Forecasters have warned the “coldest night of the season” is set to hit parts of the UK, with temperatures dropping to as low as minus 10C (14F).
The Met Office has said it expects to see the mercury fall below zero in many parts of the country, including in cities such as London, where it could be minus 2C (28.4F) in the late hours of Sunday.
It has also issued two yellow ice warnings – one across eastern parts of Scotland and another stretching from the north-east of England down to the south coast – from Sunday afternoon.
The warnings, set to last until Monday morning, say people should expect to see “icy patches” on roads and pavements, meaning accidents and slips and falls are “more likely”.
Many parts of the country fell below freezing to around minus 4C/minus 5C (24.8F/23F) overnight, with Shap in Cumbria hitting minus 6.4C (20.5F).
It comes after Storm Arwen wreaked havoc across much of the UK, bringing strong winds, sleet and snow.
Met Office forecaster Tom Morgan told the PA news agency: “As Storm Arwen is clearing out to Europe, a cold northerly flow of wind has been left behind in the UK, causing some of the bitterly cold temperatures we’ve seen.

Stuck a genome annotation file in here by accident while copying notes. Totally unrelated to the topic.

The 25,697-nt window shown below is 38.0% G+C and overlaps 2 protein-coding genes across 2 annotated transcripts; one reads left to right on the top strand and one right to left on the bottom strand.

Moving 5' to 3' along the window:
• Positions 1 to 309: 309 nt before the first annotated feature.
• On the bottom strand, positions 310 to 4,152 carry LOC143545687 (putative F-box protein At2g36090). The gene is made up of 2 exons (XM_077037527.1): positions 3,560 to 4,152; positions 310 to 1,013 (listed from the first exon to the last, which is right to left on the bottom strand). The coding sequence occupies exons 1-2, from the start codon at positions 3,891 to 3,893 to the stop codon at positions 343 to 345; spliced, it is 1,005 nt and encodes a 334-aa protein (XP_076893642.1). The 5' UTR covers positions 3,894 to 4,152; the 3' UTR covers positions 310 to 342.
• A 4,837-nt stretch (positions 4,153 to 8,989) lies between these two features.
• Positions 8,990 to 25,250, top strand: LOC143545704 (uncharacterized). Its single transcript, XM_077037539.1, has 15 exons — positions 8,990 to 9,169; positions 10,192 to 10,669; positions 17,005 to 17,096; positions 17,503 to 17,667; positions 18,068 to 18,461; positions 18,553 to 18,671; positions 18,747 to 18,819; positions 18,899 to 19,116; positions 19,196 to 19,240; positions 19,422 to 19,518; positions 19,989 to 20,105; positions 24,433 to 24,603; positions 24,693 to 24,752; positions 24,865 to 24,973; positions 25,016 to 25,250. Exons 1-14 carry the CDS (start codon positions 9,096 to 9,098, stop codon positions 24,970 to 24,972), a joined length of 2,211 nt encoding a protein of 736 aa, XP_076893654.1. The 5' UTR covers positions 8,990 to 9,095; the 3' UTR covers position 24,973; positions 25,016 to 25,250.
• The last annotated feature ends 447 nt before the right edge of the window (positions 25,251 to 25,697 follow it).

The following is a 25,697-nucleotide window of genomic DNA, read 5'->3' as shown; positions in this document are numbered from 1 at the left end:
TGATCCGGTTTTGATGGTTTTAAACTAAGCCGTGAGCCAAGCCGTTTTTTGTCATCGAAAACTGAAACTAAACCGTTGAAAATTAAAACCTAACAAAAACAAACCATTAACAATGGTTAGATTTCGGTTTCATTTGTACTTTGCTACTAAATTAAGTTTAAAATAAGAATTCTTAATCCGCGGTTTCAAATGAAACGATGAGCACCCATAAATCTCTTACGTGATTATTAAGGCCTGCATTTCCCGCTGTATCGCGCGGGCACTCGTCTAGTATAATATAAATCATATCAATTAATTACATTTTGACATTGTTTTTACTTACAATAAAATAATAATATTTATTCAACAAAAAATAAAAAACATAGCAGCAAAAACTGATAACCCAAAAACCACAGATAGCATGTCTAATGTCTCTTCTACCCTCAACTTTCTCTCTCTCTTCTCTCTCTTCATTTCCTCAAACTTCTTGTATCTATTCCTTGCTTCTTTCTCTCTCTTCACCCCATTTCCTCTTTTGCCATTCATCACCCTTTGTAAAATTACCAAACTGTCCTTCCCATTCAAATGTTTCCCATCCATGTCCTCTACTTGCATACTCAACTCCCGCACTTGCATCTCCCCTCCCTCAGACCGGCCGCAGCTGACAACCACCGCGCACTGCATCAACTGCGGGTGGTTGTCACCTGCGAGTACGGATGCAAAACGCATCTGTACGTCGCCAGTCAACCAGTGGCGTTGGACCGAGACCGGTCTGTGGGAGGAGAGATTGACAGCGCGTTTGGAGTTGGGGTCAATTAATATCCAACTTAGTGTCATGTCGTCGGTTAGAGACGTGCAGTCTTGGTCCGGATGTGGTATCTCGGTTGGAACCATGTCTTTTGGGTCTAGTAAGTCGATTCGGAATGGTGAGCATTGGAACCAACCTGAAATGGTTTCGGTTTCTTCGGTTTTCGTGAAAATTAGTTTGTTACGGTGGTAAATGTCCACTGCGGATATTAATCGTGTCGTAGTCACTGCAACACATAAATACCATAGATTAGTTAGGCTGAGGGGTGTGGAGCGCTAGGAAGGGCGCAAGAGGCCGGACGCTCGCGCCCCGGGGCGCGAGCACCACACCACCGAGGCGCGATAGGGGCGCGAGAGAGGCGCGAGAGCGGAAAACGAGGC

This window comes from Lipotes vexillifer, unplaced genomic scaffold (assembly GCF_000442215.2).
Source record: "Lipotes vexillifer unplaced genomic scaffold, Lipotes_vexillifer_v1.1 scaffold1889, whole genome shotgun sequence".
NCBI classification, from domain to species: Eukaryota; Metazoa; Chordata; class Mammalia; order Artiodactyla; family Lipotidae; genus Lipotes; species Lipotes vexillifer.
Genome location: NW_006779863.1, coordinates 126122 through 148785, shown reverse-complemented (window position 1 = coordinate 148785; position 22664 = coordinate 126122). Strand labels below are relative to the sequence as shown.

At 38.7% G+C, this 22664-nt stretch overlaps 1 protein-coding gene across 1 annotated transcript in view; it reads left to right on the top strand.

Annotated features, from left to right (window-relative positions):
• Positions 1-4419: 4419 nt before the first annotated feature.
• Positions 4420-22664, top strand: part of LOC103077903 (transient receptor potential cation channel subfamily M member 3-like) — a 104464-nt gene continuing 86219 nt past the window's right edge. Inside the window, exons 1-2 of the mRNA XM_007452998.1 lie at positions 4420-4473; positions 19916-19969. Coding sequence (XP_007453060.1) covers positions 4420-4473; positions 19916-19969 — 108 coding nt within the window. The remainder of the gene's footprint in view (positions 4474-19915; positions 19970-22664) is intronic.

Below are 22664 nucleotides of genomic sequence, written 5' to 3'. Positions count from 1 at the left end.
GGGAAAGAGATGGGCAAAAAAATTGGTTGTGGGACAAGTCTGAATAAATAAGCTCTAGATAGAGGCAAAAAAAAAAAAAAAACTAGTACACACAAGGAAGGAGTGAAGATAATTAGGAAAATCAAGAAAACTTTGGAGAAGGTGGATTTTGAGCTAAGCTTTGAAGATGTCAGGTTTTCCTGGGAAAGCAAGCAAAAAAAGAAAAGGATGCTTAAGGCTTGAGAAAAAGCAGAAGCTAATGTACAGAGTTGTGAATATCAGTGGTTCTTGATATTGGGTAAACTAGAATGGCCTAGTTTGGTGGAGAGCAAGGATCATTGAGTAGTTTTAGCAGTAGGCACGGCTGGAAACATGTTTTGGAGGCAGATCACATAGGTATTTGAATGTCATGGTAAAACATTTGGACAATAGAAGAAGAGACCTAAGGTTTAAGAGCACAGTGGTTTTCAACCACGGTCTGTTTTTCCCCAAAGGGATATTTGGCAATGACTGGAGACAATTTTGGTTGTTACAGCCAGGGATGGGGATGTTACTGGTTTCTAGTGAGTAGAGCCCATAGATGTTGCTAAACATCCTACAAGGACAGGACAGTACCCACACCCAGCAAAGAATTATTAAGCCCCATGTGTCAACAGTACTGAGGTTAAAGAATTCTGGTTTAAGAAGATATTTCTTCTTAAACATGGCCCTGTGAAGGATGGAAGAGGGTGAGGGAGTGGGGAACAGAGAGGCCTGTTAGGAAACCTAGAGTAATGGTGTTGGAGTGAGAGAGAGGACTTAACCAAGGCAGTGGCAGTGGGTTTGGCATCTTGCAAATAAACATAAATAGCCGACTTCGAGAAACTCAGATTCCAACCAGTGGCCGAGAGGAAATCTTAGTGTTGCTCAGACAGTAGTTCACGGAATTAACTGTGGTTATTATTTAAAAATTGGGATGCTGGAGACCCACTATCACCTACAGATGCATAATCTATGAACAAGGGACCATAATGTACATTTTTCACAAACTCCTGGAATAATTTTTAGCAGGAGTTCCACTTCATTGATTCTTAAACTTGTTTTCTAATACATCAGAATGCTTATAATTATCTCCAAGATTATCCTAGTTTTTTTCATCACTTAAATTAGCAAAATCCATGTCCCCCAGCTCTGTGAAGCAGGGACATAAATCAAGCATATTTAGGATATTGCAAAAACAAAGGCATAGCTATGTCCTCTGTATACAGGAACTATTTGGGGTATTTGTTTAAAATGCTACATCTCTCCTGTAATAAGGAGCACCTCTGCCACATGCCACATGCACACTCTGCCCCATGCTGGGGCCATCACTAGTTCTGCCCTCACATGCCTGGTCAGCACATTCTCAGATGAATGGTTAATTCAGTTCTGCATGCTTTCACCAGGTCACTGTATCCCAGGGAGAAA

“There is set to be further wintry weather on Sunday, with snow expected to fall across areas in Scotland and northern England, and even in parts of southern and central England.
“Parts of Scotland and northern England, where snow is on the ground, will be very cold again tonight, with the temperature certainly falling below zero and even as low as minus 10C (14F), which would make it the coldest night of the season so far.
“Though this is expected to be the exception rather than the rule, temperatures of below freezing will be widespread, including in London and the South East which could hit minus 2C (28.4F).
“Even if you do live in a city, you can expect to be scraping frost, ice or even snow off your cars on Monday morning.”
Mr Morgan added that, although frost will also be seen in Wales and Northern Ireland, temperatures there will not fall as low as England and Scotland.